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(CNN Business) —  

Facebook has removed hundreds of fake Facebook and Instagram pages, groups, and accounts that it says were run by an Israeli firm that was targeting countries in Africa.

The Israeli company Archimedes Group spent more than $800,000 running Facebook ads and their accounts had almost 3 million followers, Facebook said in a blog post announcing the removals Thursday.

Archimedes Group used fake accounts and “represented themselves as locals, including local news organizations, and published allegedly leaked information about politicians,” Facebook said.

The company primarily targeted Nigeria, Senegal, Togo, Angola, Niger and Tunisia but also had some activity targeting Latin America and Southeast Asia, according to Facebook.

A website that appears to belong to the Archimedes Group boasts that its teams “took significant roles in many political and public campaigns, among them Presidential elections and other social media projects all over the world.”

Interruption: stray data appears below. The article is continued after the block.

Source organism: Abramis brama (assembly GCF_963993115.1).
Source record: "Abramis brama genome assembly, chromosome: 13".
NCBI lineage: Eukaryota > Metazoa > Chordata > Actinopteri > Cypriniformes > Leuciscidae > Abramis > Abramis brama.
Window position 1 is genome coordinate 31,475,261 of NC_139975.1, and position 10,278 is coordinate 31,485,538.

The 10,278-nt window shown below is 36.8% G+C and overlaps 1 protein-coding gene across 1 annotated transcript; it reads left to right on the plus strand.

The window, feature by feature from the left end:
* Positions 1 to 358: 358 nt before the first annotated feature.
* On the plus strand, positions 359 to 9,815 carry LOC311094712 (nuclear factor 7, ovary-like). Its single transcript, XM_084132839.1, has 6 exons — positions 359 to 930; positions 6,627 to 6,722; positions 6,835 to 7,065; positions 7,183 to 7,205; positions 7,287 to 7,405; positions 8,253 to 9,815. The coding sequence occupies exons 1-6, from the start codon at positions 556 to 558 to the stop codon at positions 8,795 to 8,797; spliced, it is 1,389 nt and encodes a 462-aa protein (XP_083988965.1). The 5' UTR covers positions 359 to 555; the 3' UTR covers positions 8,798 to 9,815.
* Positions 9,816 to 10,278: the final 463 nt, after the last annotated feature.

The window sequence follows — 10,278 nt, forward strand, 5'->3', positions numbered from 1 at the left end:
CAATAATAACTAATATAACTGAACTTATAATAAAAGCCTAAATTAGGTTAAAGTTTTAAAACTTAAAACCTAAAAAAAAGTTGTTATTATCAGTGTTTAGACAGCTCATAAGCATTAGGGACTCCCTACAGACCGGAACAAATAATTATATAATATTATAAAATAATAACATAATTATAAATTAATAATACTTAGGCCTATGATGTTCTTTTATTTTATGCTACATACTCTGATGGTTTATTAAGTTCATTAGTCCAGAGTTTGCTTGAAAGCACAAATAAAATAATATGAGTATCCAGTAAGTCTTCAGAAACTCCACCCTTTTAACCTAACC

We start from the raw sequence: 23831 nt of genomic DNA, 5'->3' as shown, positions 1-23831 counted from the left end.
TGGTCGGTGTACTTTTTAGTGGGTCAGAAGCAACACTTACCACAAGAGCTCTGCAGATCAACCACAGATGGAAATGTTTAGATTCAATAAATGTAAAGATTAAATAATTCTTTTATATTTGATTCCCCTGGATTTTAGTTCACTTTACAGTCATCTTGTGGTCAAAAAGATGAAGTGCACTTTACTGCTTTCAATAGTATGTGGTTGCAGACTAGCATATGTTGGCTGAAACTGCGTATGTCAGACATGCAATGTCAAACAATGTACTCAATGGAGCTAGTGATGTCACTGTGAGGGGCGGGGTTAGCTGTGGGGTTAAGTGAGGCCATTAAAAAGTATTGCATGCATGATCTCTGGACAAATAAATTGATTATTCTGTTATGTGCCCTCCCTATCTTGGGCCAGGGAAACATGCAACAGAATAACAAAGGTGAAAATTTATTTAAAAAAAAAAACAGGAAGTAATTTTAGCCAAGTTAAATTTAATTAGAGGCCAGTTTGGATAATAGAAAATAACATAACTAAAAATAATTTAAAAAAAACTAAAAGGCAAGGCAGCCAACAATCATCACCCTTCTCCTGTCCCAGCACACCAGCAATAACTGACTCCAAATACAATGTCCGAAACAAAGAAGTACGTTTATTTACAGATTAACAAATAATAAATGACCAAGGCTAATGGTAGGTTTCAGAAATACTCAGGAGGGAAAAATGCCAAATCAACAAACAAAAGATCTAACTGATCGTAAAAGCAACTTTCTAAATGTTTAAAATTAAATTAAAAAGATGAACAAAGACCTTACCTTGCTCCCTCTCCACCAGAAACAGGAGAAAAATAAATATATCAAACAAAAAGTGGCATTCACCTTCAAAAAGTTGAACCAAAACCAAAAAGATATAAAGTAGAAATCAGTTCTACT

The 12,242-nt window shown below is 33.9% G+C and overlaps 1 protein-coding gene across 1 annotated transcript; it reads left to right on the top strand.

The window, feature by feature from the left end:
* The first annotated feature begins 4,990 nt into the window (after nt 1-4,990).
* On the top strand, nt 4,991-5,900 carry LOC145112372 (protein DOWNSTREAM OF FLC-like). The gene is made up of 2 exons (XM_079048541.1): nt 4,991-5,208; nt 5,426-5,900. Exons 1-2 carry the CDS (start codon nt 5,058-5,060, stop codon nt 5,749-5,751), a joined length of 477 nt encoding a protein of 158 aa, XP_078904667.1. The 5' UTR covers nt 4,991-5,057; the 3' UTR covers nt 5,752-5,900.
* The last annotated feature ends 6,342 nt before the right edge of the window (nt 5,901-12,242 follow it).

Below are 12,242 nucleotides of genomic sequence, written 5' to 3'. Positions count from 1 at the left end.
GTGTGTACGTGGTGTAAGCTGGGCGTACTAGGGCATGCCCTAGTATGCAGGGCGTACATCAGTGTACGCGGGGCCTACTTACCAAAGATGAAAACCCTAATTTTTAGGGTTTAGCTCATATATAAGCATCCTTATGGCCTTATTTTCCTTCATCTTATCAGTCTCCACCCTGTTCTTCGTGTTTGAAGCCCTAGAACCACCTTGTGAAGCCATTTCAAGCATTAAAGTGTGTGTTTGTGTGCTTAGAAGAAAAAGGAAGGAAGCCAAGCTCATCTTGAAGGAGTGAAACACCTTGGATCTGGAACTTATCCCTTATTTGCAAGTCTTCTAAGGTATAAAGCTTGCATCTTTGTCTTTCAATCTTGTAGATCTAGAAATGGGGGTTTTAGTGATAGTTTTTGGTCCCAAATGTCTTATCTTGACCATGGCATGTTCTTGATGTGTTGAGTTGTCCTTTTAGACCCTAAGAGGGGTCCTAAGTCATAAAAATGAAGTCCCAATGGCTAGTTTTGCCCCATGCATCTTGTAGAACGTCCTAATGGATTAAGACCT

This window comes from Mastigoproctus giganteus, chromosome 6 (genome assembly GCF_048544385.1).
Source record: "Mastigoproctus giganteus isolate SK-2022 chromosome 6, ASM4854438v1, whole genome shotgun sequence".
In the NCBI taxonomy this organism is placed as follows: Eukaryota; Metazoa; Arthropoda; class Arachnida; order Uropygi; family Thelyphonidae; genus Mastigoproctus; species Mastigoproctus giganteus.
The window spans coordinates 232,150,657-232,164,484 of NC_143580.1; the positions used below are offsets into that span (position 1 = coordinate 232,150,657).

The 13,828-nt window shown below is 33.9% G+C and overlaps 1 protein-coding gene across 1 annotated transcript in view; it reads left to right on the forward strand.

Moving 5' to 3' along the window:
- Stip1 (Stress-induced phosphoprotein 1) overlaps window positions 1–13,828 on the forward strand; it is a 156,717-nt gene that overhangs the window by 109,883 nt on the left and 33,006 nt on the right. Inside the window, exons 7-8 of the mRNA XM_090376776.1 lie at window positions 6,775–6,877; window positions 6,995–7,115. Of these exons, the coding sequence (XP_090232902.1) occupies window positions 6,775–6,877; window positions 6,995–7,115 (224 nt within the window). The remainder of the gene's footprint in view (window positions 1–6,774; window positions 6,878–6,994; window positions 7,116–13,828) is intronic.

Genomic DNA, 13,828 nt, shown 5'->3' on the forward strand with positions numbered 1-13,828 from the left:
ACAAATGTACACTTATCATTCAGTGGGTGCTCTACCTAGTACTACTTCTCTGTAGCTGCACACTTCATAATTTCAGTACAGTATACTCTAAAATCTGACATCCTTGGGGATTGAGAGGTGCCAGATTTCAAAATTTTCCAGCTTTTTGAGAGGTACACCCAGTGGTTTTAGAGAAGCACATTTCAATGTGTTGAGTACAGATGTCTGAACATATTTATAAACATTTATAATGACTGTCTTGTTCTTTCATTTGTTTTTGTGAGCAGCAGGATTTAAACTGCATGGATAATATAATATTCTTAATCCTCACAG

“Archimedes has created and operates in it’s own unique field within the social media realm,” it continues.

CNN Business has reached out to the company multiple times for comment but has not received a reply.

In the blog post, Nathaniel Gleicher, Facebook’s head of cybersecurity policy, wrote, “The Page administrators and account owners frequently posted about political news, including topics like elections in various countries, candidate views and criticism of political opponents.”

The Atlantic Council’s Digital Forensic Research Lab said in a report that the company touted its product “Archimedes Tarva, which, according to an online description, includes ‘mass social media campaign management and automation tools, large scale platform creation, and unlimited online accounts operation’.”

The lab was alerted to the pages by Facebook before the platform took action.

“The tactics employed by Archimedes Group, a private company, closely resemble the types of information warfare tactics often used by governments, and the Kremlin in particular,” the lab said in a report. “Unlike government-run information campaigns, however, the DFRLab could not identify any ideological theme across the pages removed, indicating that the activities were profit-driven.”